My first conscious feelings of terror, doom, and the apocalypse came from watching SCUD missiles and fighter jets fly through the air on our push button Trinitron T.V. I knew that there was a war going on but it wasn’t until I saw the images of the Gulf war that I understood what war might be.
That night I lay in my bed wondering when the bombs would start falling and seriously considered my death and the end of everything I knew. I was ten.
Ten years later. My cousins entered the Army to pay for college. I was slightly jealous, or perhaps nervous that the family would see them as men, doing men things, doing their duty, while I, only half-Puerto Rican, went to college and did soft, unmanly things.
My cousins, twins, my age, finished school and were shipped off to Korea and Iraq. I finished college and moved to Oregon to work in public service. Family reunions were yellow-ribbonned affairs with lonely fiancés talking about the future plans for their soldiers. News of the twins traveled around the room. They continued their tours and I continued living my life.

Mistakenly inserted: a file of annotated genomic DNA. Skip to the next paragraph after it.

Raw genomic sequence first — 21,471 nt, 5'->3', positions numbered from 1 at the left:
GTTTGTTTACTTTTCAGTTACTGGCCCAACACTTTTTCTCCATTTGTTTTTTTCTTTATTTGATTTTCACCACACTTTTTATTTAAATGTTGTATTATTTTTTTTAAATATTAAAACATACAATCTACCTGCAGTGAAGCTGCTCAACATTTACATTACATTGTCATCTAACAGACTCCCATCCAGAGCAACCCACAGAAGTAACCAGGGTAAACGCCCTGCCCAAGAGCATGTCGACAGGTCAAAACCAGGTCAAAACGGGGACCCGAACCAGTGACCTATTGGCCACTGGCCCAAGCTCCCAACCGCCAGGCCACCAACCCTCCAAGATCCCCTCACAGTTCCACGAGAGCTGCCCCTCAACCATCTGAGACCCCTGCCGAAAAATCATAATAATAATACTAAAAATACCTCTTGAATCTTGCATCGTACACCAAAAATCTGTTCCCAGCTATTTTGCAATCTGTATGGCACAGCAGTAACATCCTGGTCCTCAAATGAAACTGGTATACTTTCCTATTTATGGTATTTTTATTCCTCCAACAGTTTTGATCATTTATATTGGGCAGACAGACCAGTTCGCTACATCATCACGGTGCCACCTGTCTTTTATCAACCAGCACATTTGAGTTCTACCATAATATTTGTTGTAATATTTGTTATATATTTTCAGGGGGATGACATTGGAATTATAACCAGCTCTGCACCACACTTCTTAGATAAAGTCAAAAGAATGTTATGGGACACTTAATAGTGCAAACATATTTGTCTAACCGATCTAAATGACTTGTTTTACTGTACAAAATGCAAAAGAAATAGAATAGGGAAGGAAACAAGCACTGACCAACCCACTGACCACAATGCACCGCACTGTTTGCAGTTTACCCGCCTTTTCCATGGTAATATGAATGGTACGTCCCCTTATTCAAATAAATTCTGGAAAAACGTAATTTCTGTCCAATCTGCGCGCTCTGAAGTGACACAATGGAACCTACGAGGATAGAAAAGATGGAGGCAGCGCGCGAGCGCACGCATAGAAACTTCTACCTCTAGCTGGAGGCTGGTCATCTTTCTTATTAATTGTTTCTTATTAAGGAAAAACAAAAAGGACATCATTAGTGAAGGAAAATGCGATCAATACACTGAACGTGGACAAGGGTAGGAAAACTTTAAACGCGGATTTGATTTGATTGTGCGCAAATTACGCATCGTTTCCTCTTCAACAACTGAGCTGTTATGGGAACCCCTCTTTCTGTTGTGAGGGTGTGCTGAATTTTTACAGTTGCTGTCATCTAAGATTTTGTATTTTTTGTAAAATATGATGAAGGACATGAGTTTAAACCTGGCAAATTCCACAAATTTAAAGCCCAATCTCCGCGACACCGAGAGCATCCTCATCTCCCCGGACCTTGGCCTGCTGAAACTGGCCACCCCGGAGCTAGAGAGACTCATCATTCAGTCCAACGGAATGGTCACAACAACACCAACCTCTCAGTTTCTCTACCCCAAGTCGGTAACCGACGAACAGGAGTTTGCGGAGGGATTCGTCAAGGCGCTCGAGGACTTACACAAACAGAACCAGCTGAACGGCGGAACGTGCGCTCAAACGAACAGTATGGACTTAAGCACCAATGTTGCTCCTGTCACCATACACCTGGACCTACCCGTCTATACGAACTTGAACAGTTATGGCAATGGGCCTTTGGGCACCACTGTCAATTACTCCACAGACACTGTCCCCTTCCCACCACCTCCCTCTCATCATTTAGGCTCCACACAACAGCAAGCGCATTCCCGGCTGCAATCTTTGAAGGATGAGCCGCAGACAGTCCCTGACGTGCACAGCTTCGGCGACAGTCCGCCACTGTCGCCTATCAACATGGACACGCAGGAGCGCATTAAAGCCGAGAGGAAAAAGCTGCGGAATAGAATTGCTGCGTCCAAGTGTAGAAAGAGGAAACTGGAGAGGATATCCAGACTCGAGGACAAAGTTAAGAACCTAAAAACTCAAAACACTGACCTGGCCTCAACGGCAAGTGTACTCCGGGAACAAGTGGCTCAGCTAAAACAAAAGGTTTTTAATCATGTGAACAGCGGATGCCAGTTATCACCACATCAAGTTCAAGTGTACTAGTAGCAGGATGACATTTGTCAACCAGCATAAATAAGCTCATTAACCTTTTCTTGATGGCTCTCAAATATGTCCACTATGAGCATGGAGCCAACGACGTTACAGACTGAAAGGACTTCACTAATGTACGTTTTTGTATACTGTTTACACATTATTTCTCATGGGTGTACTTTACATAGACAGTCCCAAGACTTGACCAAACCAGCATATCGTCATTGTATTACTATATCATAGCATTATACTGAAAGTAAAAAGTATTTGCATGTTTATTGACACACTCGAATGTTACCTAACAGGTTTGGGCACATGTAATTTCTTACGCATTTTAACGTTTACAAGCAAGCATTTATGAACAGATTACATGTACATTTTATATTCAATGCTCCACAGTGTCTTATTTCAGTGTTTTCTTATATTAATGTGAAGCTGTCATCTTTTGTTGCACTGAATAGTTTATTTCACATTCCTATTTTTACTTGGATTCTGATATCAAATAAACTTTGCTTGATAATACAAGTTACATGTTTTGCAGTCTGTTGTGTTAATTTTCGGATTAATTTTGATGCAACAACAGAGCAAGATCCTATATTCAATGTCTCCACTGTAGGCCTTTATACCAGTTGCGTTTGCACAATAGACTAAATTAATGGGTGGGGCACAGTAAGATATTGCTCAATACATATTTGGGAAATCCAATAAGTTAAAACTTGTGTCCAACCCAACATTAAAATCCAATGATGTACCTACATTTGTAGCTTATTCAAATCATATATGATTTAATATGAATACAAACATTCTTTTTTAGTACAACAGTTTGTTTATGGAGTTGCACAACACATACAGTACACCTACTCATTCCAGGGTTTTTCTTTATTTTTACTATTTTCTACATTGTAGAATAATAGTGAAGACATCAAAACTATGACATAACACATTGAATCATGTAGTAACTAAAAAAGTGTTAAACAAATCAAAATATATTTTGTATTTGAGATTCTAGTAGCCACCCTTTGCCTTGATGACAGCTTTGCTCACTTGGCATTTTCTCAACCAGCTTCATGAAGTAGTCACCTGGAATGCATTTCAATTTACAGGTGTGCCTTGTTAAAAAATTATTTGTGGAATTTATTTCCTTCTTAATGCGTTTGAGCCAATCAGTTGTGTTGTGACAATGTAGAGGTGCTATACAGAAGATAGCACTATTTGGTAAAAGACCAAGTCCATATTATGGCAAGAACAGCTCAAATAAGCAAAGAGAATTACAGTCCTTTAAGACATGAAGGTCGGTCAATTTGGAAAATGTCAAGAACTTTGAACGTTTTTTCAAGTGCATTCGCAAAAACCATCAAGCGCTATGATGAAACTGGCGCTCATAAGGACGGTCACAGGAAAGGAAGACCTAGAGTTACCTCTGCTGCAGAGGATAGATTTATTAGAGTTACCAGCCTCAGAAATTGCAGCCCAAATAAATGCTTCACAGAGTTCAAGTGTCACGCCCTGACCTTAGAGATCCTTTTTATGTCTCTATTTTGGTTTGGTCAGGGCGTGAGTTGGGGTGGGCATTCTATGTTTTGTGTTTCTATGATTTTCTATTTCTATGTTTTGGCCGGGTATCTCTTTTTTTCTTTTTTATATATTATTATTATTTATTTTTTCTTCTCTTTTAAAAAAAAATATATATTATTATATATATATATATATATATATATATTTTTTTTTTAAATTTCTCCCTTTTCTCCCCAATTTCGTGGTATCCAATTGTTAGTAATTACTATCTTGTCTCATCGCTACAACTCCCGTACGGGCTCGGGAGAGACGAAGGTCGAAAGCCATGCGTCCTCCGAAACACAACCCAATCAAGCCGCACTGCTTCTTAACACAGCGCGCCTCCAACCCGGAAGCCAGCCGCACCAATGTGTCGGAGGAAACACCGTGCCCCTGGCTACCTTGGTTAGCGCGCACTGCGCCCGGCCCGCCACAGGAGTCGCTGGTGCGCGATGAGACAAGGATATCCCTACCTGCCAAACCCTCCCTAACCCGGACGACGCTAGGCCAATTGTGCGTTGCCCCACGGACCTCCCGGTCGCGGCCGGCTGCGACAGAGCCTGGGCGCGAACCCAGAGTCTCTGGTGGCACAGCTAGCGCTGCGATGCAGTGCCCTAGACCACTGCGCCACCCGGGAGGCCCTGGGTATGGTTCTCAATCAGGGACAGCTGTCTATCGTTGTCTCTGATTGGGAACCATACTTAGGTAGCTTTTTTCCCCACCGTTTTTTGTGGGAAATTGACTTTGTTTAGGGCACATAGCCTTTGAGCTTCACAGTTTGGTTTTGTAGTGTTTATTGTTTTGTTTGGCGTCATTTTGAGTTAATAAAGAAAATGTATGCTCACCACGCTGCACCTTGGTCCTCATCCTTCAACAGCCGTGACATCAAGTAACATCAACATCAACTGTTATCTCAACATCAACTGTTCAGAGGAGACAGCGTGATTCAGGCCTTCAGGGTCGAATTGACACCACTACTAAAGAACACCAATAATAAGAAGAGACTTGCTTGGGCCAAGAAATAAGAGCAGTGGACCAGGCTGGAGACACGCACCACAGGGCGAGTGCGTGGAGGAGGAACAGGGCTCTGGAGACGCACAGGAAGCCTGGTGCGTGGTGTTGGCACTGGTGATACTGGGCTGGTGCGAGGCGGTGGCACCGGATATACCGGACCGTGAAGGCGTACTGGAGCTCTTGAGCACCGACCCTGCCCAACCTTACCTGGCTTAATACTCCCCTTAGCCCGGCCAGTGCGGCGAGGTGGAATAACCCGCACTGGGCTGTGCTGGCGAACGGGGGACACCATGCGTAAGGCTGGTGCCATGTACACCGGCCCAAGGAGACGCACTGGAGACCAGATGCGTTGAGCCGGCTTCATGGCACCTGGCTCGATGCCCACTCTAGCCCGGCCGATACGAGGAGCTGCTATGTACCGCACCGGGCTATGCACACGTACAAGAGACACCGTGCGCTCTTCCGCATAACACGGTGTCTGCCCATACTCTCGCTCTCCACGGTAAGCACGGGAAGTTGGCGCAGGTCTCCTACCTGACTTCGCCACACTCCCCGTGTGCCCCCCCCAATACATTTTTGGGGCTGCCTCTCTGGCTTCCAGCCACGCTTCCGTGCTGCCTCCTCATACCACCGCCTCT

Frequent e-mails from my aunts about how to support the troops conflicted with my feelings that they shouldn’t be there. One of them came home from Korea. The other was wounded in
My family seemed to glorify his experience as a triumph and a sign of the right thing to do. But months later as his brain broke down, pondering the meaning of jumping into cesspools and following orders that lead to the death of his friends, I could see that his journey was no glory to him. His wife asked if I could talk to my ex-girlfriend’s father, a congressman, about getting him help for PTSD.
My family struggled with their own misunderstanding of what had happened. The war did not seem to make him into the theoretical man that emerges from battle. Hollywood was wrong. The actual man went through life wondering about its meaning, and wishing war had never come.
Separately, he and his brother called me to say they wished they had parts of my life, mostly the part where they didn’t go into the Army. We talked about living on one’s own and what freedom was like. They wanted my advice on how to figure out their new lives as civilians. We were 26, but they had just got out of college.